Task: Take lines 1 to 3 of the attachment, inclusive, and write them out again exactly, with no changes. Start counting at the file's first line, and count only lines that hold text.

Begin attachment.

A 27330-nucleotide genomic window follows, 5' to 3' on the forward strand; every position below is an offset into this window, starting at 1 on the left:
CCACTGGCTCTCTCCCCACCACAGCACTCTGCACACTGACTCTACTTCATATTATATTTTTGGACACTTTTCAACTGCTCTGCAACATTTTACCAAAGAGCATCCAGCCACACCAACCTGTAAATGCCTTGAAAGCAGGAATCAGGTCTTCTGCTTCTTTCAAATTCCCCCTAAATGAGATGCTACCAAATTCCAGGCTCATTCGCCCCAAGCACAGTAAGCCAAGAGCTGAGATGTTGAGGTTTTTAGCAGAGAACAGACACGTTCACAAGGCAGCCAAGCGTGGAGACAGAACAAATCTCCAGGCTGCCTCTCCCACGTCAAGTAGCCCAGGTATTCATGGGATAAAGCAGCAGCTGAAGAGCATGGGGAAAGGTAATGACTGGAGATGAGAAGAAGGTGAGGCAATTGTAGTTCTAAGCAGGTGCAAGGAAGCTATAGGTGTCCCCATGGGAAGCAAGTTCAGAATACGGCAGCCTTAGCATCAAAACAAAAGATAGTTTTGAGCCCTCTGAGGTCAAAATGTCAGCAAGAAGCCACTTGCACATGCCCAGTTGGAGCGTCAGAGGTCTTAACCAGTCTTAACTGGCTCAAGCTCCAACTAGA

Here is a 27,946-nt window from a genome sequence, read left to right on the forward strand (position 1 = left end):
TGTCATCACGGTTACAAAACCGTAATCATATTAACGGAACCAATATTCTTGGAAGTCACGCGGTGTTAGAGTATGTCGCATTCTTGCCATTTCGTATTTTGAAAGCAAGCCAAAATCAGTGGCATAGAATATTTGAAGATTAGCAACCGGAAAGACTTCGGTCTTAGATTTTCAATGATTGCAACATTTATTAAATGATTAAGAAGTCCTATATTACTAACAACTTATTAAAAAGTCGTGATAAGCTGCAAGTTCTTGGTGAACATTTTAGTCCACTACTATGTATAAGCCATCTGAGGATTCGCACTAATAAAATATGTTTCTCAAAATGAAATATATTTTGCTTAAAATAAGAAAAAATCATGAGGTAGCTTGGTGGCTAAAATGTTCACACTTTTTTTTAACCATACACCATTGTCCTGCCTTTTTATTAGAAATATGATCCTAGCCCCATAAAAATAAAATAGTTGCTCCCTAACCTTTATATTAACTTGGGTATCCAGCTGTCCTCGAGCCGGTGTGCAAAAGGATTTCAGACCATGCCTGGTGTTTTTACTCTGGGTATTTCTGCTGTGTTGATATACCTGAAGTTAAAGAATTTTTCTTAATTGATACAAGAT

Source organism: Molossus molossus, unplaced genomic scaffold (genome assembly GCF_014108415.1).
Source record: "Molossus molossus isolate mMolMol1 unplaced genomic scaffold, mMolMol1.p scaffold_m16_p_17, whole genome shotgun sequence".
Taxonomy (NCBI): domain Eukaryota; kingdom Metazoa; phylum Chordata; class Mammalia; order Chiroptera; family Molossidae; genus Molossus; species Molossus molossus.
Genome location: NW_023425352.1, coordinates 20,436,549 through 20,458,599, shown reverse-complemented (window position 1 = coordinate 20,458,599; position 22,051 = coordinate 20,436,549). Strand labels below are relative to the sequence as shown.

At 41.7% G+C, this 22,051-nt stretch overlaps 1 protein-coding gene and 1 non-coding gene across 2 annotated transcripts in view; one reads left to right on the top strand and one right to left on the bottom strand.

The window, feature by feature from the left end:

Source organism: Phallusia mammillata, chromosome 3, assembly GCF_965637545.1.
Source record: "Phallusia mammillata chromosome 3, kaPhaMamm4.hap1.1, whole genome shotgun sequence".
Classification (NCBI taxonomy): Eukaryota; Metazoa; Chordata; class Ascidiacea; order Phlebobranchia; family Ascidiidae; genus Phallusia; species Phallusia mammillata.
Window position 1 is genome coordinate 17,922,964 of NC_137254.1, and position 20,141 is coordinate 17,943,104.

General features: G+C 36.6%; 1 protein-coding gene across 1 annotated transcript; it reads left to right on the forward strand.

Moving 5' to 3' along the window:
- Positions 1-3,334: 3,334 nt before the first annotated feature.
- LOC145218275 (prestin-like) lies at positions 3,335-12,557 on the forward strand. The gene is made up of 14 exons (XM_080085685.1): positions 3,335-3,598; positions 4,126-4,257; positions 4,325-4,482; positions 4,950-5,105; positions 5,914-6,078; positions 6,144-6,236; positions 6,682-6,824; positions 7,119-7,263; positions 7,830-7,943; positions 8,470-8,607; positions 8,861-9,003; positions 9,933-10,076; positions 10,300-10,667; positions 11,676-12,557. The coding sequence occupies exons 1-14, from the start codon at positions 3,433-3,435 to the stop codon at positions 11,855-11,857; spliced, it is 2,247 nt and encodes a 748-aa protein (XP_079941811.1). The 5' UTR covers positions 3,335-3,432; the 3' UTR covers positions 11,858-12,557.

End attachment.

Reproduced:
A 27330-nucleotide genomic window follows, 5' to 3' on the forward strand; every position below is an offset into this window, starting at 1 on the left:
CCACTGGCTCTCTCCCCACCACAGCACTCTGCACACTGACTCTACTTCATATTATATTTTTGGACACTTTTCAACTGCTCTGCAACATTTTACCAAAGAGCATCCAGCCACACCAACCTGTAAATGCCTTGAAAGCAGGAATCAGGTCTTCTGCTTCTTTCAAATTCCCCCTAAATGAGATGCTACCAAATTCCAGGCTCATTCGCCCCAAGCACAGTAAGCCAAGAGCTGAGATGTTGAGGTTTTTAGCAGAGAACAGACACGTTCACAAGGCAGCCAAGCGTGGAGACAGAACAAATCTCCAGGCTGCCTCTCCCACGTCAAGTAGCCCAGGTATTCATGGGATAAAGCAGCAGCTGAAGAGCATGGGGAAAGGTAATGACTGGAGATGAGAAGAAGGTGAGGCAATTGTAGTTCTAAGCAGGTGCAAGGAAGCTATAGGTGTCCCCATGGGAAGCAAGTTCAGAATACGGCAGCCTTAGCATCAAAACAAAAGATAGTTTTGAGCCCTCTGAGGTCAAAATGTCAGCAAGAAGCCACTTGCACATGCCCAGTTGGAGCGTCAGAGGTCTTAACCAGTCTTAACTGGCTCAAGCTCCAACTAGA

Here is a 27,946-nt window from a genome sequence, read left to right on the forward strand (position 1 = left end):